Montreal’s Big French Kiss to the Gays
For those of us living in large American cities where winning is paramount and money the raison d’être (and the scream of sirens ongoing...), there is a great deal of comfort to be found in a city where civility is celebrated. Few cities in North America are more civil than Montreal - and particularly to LGBT people.
During the past decade, Montreal has earned a reputation (and numerous nominations and awards) as one of the world’s best LGBT destinations - and after spending time in Canada’s second-largest city, it’s easy to understand why (and, trust us, it’s not only because Montreal’s original name was Ville-Marie or "City of Mary").
In 2005, Canada was one of the first countries to offer full legal rights of marriage to LGBT people - while way back in 1967, it was Pierre Trudeau, the Minister of Justice, who astutely remarked, "There’s no place for the state in the bedrooms of the nation." Contrast that statement with the 1986 US Supreme Court decision in Bowers vs. Hardwick which stated otherwise - and you have a better understanding of why Canada, and Montreal, have a history of social progress that puts the US to shame.
Recently designated a UNESCO City of Design, Montreal received the award for its citywide emphasis on talent, tolerance, diversity, and technology - all factors that enable a plurality of values and overall inclusiveness of its citizenry. The 2006 honor takes on even more resonance when you realize that Berlin and Buenos Aires are the only other recipients of UNESCO’s Creative Cities Network award.
The "Paris of North America"
As the second-largest French-speaking city in the world (after Paris), Montreal has often been considered the "Paris of North America" - but there’s more to that appellation than language. Montreal’s other moniker is "Canada’s cultural capital," which is a testament to the city’s unequivocal support for the arts and design - and particularly music.
Montreal locals often remark that there are two seasons in their city: winter and festivals. Every year, Montreal hosts more than forty festivals (nearly one a week), from the Jazz Festival (the world’s largest jazz fest, according to Guinness), which happens at the end of June, to the Just for Laughs Festival, Montreal’s largest festival - and the largest comedy festival in the world.
And while there are specifically LGBT festivals running throughout the year, such as BBCM’s Black and Blue Festival during Canadian Thanksgiving (American Columbus Day weekend), and Divers/Cite during the last week of July, as well as the Montreal LGBT Pride Festival in August, there are also festivals that draw nearly as many LGBT people as heterosexuals, such as Bal en Blanc in April, and Igloofest in January.
The point is, Montreal’s population is so openly supportive and inclusive that LGBT people are nearly always a factor at every one of Montreal’s forty festivals throughout the year.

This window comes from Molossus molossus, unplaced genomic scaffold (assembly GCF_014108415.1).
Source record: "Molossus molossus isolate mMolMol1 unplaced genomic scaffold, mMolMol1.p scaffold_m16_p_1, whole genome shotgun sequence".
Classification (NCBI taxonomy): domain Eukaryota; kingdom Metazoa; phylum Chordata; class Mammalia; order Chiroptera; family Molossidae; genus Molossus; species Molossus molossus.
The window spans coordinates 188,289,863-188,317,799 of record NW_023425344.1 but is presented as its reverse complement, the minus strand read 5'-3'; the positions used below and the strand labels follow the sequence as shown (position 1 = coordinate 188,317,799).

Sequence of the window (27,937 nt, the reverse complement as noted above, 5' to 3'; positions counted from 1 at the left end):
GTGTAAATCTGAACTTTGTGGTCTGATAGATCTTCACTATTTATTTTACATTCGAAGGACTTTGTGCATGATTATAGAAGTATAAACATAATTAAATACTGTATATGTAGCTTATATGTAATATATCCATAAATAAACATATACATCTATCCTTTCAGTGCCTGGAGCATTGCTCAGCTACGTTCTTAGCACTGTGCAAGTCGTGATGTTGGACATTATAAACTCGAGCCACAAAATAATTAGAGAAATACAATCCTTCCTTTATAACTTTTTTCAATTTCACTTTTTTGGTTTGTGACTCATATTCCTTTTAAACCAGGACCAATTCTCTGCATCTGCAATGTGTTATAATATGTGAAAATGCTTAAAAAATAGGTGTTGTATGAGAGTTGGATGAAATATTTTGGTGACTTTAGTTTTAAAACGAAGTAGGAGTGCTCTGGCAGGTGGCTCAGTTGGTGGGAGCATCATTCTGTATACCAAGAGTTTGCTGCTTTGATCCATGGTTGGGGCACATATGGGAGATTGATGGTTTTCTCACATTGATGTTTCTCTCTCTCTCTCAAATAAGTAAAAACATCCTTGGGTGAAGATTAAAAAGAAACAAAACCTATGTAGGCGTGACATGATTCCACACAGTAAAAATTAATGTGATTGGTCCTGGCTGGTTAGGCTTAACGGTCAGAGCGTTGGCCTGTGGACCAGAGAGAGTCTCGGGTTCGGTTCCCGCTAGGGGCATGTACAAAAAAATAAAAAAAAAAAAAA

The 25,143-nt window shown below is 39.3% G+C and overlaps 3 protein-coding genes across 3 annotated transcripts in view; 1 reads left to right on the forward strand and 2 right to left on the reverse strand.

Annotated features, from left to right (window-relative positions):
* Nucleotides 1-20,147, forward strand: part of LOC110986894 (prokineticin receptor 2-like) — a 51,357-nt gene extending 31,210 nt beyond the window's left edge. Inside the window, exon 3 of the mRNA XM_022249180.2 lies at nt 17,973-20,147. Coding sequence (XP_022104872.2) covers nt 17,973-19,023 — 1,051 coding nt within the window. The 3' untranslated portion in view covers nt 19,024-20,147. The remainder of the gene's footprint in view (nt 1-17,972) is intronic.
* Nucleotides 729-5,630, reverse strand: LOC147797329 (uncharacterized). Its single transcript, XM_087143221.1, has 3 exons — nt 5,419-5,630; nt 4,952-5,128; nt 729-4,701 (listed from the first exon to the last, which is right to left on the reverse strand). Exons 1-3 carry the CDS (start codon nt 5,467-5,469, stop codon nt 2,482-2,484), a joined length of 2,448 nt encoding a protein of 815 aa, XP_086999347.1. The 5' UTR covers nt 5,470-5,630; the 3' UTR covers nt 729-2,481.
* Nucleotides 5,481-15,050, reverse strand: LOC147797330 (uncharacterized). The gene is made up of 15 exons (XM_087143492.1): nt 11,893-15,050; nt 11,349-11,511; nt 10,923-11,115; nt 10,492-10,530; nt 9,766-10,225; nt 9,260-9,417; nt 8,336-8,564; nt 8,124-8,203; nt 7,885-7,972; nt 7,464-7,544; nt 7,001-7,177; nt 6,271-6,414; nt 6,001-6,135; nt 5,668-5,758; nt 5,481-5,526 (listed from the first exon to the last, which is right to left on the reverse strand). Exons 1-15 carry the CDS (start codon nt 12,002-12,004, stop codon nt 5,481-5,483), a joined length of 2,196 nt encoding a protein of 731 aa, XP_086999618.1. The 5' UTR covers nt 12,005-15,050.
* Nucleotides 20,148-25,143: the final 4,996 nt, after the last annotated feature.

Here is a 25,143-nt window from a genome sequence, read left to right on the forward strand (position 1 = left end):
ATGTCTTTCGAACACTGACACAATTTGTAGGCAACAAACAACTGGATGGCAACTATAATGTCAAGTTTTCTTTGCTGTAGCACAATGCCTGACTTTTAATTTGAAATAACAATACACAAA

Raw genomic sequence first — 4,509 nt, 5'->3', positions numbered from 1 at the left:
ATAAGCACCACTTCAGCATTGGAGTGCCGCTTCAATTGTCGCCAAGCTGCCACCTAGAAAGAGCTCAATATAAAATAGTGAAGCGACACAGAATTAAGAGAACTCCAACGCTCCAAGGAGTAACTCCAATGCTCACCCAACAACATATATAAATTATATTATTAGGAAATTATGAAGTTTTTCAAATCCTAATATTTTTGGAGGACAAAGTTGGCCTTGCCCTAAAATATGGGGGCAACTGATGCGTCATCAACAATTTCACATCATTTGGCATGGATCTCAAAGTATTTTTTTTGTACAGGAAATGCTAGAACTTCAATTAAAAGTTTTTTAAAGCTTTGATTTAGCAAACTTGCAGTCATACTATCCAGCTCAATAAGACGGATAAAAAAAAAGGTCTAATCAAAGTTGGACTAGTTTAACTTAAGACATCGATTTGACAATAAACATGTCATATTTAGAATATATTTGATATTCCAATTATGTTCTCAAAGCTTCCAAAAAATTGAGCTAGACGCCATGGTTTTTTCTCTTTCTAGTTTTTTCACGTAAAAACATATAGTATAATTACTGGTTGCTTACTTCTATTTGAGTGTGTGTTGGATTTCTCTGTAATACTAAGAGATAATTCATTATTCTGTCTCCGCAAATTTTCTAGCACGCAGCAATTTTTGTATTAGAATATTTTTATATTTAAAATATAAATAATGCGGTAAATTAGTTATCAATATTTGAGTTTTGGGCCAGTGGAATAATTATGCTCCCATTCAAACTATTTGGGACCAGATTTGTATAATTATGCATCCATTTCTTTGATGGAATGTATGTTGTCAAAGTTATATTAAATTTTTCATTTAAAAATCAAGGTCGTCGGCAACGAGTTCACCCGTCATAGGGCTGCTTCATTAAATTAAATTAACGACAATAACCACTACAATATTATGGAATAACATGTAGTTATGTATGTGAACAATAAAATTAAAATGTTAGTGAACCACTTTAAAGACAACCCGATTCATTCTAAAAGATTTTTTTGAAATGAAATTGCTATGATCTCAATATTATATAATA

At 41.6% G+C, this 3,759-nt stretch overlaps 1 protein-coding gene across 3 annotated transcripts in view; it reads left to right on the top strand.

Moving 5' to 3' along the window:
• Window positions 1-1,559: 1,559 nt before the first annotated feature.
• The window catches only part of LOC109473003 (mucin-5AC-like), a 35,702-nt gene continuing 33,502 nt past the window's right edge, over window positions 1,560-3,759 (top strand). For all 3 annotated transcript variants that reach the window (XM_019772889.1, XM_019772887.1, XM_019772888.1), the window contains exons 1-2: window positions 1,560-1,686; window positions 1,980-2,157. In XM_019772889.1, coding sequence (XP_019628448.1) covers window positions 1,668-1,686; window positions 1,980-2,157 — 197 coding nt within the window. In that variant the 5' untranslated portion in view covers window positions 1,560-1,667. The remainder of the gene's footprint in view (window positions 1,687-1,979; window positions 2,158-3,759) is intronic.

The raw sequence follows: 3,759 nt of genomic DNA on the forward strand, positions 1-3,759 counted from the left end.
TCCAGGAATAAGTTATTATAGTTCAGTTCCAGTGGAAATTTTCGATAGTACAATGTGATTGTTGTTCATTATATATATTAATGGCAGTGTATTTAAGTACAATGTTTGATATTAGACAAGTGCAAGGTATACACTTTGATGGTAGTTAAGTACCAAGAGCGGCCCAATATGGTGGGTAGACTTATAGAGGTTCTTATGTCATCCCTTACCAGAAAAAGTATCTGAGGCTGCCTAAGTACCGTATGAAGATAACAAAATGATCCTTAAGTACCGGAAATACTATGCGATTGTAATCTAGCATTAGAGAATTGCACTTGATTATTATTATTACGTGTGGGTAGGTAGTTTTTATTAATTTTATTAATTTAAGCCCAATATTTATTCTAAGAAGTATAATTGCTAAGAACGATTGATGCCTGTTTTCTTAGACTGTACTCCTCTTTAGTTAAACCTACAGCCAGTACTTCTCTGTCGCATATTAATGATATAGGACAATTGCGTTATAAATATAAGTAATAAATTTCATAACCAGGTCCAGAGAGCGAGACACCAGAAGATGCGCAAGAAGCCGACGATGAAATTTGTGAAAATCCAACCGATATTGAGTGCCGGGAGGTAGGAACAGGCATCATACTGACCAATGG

Montreal has its own Gay Village, known locally as "Le Village" and readily identifiable by the rainbow pillars at the entrance to the Beaudry Metro station. With historical roots that go back to a gay cake shop on St. Antoine Street in 1869, the Village is centered on St. Catherine Street - and at more than a mile long, it is one of the largest areas of LGBT businesses in North America.
Like a phoenix rising from governmental repression during the nearly thirty-year regime of Mayor Jean Drapeau (who established the Public Morality Committee), the Village expanded exponentially during the Eighties. Originally called "East Village," because of its location along the eastern swath of St. Catherine, the Village is the hub of all things gay, from clubs, bars, and discos, to restaurants, saunas, bed-and-breakfasts, and boutiques. During the summer, St. Catherine Street is closed off to vehicular traffic - and, instead of cars, pedestrians and pergolas command the street, making St. Catherine Street a Canadian manifestation of the Piazza Navona in Roma.
While many people celebrate Montreal as the birthplace of Cirque du Soleil (and with good reason: few other circuses have tapped so deeply into an audience’s inner desires and sublimated dreams), the largest bilingual city in North America has its own symphony, opera, and ballet - all of which are about to receive a new cultural campus, not unlike Lincoln Center in New York (which Montreal’s performing arts center resembles in both layout and construction materials).
Place des Arts, right next door to the Gay Village, is currently a massive renovation project, with work on a concert hall for the Montreal Symphony Orchestra scheduled for completion in 2011 - at which point, the Quartier des Spectacles will be a mecca for art and culture mavens, anchored by the Museum of Contemporary Art of Montreal (built in 1992) and the new 1,900 capacity hall.
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